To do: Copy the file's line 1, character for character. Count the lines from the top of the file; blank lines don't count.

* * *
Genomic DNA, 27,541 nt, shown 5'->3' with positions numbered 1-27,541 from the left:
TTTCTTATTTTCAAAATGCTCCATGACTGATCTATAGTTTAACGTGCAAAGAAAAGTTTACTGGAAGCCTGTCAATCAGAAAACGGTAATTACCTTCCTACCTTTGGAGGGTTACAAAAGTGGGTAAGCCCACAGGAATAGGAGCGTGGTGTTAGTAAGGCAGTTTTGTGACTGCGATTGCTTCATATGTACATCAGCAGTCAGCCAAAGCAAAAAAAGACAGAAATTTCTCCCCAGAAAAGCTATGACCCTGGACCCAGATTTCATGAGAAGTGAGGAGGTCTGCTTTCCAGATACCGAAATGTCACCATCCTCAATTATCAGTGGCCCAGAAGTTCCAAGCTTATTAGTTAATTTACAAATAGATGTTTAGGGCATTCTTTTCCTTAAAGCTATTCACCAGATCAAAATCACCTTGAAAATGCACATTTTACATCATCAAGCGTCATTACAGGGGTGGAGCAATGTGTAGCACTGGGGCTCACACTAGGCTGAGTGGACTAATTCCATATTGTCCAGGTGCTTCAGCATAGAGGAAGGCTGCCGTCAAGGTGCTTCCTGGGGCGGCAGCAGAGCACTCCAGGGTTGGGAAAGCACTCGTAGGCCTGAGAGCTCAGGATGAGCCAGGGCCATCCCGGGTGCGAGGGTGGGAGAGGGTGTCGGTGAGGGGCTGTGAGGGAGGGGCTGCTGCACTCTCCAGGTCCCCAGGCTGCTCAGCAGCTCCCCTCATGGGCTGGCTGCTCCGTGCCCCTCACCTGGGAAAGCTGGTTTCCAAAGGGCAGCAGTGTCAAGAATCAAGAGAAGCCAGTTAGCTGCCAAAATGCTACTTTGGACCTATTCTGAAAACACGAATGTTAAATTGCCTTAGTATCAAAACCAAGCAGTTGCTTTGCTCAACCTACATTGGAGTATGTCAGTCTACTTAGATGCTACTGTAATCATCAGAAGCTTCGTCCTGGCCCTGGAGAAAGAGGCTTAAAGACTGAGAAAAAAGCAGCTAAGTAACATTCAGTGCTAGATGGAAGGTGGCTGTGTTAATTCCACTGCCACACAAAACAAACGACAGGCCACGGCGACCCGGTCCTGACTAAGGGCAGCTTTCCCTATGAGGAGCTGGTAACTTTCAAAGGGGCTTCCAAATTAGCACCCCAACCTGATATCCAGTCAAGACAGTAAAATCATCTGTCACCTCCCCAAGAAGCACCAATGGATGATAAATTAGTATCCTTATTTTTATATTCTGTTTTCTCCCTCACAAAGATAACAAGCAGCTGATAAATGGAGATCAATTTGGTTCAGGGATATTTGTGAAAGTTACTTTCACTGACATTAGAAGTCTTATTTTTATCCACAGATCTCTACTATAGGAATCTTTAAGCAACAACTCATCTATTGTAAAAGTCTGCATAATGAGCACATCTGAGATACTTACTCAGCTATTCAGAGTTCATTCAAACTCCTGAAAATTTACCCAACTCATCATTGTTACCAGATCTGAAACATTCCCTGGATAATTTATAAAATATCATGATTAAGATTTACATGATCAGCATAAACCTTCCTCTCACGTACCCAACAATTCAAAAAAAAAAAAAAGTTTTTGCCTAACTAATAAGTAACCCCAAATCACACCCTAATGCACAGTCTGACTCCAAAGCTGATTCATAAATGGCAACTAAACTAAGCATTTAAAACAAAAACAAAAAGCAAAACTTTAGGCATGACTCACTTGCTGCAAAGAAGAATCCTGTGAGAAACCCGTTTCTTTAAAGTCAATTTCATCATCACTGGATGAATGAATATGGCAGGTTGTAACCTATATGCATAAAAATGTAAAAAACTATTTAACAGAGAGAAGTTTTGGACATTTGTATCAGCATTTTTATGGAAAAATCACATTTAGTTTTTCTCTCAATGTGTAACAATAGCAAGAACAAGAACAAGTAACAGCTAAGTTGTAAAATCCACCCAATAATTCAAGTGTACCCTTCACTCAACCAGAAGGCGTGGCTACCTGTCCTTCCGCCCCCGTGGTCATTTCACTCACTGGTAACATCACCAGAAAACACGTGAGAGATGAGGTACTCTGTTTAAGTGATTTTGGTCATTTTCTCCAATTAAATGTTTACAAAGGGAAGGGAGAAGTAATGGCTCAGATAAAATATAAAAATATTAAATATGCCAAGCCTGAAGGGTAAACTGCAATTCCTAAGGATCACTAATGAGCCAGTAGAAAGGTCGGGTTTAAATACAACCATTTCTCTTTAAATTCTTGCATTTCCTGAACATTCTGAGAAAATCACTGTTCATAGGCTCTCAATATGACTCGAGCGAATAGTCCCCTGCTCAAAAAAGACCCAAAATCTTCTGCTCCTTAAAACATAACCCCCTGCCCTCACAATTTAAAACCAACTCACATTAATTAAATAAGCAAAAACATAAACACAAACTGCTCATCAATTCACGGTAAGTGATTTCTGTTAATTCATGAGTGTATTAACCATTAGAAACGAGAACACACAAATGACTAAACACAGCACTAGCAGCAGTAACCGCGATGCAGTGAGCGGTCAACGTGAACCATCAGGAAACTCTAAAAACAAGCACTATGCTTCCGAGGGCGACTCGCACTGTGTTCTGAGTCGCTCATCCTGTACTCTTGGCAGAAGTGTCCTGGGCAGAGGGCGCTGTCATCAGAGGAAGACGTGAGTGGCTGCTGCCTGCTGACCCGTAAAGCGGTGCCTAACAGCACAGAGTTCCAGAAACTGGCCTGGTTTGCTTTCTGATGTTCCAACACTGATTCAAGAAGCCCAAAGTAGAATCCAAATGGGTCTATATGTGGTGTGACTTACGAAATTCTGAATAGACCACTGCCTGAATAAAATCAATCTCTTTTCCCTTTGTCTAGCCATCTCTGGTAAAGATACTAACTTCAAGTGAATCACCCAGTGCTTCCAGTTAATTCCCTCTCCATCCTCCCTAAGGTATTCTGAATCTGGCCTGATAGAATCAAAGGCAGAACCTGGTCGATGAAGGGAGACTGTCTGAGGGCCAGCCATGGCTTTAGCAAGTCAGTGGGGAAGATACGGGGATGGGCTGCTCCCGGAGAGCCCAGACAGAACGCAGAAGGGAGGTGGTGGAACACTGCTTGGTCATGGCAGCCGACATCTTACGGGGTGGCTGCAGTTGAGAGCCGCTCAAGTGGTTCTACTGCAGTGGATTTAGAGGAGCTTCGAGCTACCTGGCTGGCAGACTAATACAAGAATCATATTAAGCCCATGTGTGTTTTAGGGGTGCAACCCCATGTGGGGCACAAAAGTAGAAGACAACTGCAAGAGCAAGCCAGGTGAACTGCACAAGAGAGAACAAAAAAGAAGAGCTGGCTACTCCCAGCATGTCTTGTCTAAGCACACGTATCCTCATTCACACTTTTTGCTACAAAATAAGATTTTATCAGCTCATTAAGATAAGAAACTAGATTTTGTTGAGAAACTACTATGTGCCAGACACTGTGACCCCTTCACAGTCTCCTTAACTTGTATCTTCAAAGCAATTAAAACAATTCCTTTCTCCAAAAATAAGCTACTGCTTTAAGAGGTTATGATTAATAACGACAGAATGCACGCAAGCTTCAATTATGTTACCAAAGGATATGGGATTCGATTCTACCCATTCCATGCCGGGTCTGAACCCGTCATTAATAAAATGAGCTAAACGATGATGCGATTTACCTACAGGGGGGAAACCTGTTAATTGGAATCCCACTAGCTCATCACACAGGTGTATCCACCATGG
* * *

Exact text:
Genomic DNA, 27,541 nt, shown 5'->3' with positions numbered 1-27,541 from the left: